The closest they’ll drift towards the classics on this EP is in the second track, “Label Killer,” where you can probably pick out a few of those referenced influences like Sabbath and Zep a bit more.  I wasn’t as stoked on this second cut as I was generally with the others – but I’d still argue that this is a pretty gnarly tune overall.  My main beef with it would probably be that main guitar-line with the chops & squeals where we do feel that comfort and familiarity of what we’ve heard in the past of music’s history; but I also felt that on a structural-level, O.D.D. manages to pull the song forward into the future, maybe even before its time.  We’re still waiting for the world to catch up to bands like Faith No More, King’s X and Panic Channel – so you can kind of see what I’m getting at here when I say it’s a tougher sell; those that ‘get it’ get it – those that don’t have much more difficulty accepting progressive ideas and complex structures like these.  PLUS – I don’t want anyone to get me wrong here….those guitars might sound more ‘familiar’ yes – but the fact is that they’re also played with tremendous skill and that really DOES have an impact in pulling you in to listen to the way they grind through the EP’s second cut.  You could also potentially argue that lead-singer HDS also brings “Label Killer” closer to a Sabbath sound/style through the approach to the vocals – but in doing so, you might have to acknowledge the damn-near Van Halen like chops, tones and crunchy chords of the guitar as well.  It’s a meatier tune by the time it’s all said and done…it still has hooks, clever transitions in sound and enough force to capture the attention, but perhaps dives into slightly more niche territory, narrowing the audience a bit on “Label Killer.”  I’m also a firm believer in the Nirvana-posed theory that no song should ever fade out…at least not when it comes to rock; but it’s subtle clues within the music, style and production like this that show the real roots of their influences truly do come from throughout many points in the timeline of history.

The Disorder continues with wild energy ripping through the opening of “Loud Fighter” like you’d hear in a cut from The Panic Channel…and over time, through the chorus, they punch those final lines of the vocals with harmonies like you find in King’s X tunes.  O.D.D. has found a really insightful balance of power in these songs they write…while there might be comparisons to be cited in each song, they’re completely BRINGING it at every possible moment and real credit needs to be given to a band like this for putting out a record like The Disorder EP that doesn’t contain a single misstep or something that needs to be changed.  I’d have to firmly believe that they’re making the music they really want to make here – and I think you can tell that by just how invested they clearly are in every part they play.  They’ve got madly intense musicianship working in their favor, production is tight AF…you really can’t complain about much when it comes to the execution of this record, it all comes down to whether or not the material itself is the kind of sound you dig.  The crossover appeal of a band like O.D.D. is massive – listen to the way they effortlessly blend sounds and styles on “Loud Fighter” for example; the way this song twists and turns through each part is audible perfection.  Each part of “Loud Fighter” is played like it’s the main-hooks and chorus…as a result, every part of the song has something to offer the ears and a genuine chance of being the sound that brings you back to listen to O.D.D. over & over again.  Dig the final switch and grind towards the end…I also stand by my previous comments on fading songs out.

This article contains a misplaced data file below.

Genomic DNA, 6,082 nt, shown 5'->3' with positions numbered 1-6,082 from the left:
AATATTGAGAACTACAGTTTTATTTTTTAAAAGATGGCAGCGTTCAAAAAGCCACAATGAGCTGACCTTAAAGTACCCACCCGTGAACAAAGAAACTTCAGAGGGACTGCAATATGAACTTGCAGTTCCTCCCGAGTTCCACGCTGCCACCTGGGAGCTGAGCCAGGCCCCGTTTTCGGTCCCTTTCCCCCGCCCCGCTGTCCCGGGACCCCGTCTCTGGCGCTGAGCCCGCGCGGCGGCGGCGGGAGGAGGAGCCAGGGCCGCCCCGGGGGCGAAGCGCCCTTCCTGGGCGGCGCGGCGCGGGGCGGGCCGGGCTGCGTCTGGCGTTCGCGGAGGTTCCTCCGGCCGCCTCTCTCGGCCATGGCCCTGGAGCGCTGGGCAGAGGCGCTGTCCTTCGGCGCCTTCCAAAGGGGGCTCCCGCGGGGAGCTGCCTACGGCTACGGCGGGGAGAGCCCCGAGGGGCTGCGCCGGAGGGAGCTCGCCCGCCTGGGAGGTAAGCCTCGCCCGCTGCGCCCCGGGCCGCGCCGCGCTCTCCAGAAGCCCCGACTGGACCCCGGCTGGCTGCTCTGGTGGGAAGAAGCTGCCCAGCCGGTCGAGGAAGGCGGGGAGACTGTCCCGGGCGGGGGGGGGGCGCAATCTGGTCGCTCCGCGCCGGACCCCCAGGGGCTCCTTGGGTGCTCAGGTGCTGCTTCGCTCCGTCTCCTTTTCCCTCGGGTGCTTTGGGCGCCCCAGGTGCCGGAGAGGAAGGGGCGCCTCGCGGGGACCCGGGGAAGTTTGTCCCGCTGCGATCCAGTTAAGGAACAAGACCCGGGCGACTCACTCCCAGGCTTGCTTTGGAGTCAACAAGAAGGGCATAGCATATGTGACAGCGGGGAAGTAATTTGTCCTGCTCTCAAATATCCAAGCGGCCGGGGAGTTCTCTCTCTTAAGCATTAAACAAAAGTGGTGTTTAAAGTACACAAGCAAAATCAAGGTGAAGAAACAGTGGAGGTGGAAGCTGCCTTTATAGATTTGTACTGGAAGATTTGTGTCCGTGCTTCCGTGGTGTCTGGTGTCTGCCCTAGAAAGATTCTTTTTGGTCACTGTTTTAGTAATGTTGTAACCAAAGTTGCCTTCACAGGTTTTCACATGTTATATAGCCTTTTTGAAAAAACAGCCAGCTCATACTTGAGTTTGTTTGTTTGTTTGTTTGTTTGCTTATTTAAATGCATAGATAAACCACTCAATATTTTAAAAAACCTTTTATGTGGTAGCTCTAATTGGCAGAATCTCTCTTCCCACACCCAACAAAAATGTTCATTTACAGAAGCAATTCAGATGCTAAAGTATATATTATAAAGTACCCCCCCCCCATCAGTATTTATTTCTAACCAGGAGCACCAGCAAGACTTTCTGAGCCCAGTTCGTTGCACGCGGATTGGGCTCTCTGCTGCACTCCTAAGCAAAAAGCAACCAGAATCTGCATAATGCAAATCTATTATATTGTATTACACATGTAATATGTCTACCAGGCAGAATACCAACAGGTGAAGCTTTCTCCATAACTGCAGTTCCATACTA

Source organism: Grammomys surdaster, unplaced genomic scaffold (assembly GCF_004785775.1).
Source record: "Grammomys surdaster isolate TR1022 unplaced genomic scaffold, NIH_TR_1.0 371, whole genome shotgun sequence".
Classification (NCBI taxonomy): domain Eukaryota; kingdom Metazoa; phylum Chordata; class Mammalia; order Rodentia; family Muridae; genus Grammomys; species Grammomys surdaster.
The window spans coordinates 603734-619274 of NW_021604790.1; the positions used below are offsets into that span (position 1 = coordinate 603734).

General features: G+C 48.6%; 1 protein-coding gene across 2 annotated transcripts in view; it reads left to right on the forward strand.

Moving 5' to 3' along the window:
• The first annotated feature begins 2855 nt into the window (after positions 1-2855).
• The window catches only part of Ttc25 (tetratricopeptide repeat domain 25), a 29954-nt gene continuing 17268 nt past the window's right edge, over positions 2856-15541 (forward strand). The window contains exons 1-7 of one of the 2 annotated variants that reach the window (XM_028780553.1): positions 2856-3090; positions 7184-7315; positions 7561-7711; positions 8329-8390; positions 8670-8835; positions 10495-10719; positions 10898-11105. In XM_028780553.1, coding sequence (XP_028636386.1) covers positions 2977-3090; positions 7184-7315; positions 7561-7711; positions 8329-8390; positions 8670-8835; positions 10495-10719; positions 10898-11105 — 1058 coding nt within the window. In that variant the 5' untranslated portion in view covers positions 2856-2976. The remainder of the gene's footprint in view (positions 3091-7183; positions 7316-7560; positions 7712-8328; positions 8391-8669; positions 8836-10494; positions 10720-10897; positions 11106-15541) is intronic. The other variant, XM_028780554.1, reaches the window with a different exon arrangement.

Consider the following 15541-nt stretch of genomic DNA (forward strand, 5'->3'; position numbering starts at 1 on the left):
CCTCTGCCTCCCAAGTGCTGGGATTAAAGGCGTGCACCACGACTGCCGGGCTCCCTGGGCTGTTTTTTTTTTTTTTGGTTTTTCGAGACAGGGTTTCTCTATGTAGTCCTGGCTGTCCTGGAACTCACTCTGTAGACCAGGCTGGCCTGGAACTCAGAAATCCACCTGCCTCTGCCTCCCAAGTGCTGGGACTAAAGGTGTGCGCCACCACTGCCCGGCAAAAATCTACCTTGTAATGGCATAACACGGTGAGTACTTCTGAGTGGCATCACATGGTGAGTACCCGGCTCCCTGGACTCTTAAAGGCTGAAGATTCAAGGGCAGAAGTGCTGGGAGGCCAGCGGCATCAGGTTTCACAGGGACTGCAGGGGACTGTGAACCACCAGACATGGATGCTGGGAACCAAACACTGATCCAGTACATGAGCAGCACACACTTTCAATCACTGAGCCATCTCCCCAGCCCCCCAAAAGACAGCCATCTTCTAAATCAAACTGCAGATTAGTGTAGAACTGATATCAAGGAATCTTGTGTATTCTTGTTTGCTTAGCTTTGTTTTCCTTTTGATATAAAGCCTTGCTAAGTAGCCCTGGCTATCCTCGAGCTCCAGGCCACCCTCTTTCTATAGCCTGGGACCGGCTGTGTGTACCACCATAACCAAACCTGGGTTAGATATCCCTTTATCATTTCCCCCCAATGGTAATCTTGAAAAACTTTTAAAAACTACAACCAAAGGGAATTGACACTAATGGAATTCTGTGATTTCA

The Muffer has been more than impressive on the drums from the first seconds of this EP and remains that way right to the end, thundering and storming through the final song, “The View.”  Everything gets harder, more beastly and more aggressive as O.D.D. cranks up the intensity even higher at the EP’s end to establish that memorable impact and give us 5:45-worth of more reasons to repeat this experience.  Gunny’s bass comes through solidly to add the depth into this last cut and sounds fantastic throughout the deep grooves in the song’s middle with the record’s best guitar-solos soaring over top.  See what I’m saying?  O.D.D. ‘gets it’ – not only do they own their sound/style here at the end with authority – but the way they never let up the focus on this final tune in this progressive set of songs shows they really knew how to lay out The Disorder in a way that’s sure to have you coming back to listen again.  It’s a structurally sound EP from wall to wall…no mistakes, no missteps, no drops in the production or performance and the evolution of their set from song one to the end moves in a way that ensures we stick with it as listeners.  I think “The View” is likely a little less accessible to the masses overall & probably appeals more to the alt-metal crowd – but I can certainly imagine a whole shitload of people getting into this crew for the sheer stunning level of execution and power they put into their material.

For the sheer fact that you truly CAN hear the influence of decades of rock & metal throughout this entire EP and four-song set – I have to believe that O.D.D. stands a fantastic chance of being able to BE that band that gets some additional ears on their side from the immaculate effort they’ve put in here.  It’s a level of execution that truly warrants a listen, whether or not it’s your style/sound is almost beside the point here – if you’re one of those people out there that swears they’ll listen to the best in any genre no matter what it is…then it’s time for you to get onboard with O.D.D. and ride this crazy train.  These guys are fantastic at what they do and audibly one of the most dedicated to their music & focused bands that I’ve heard this year – excellent job on this entire set, without question.

Find out more from their official page at:  http://oddtheband.com/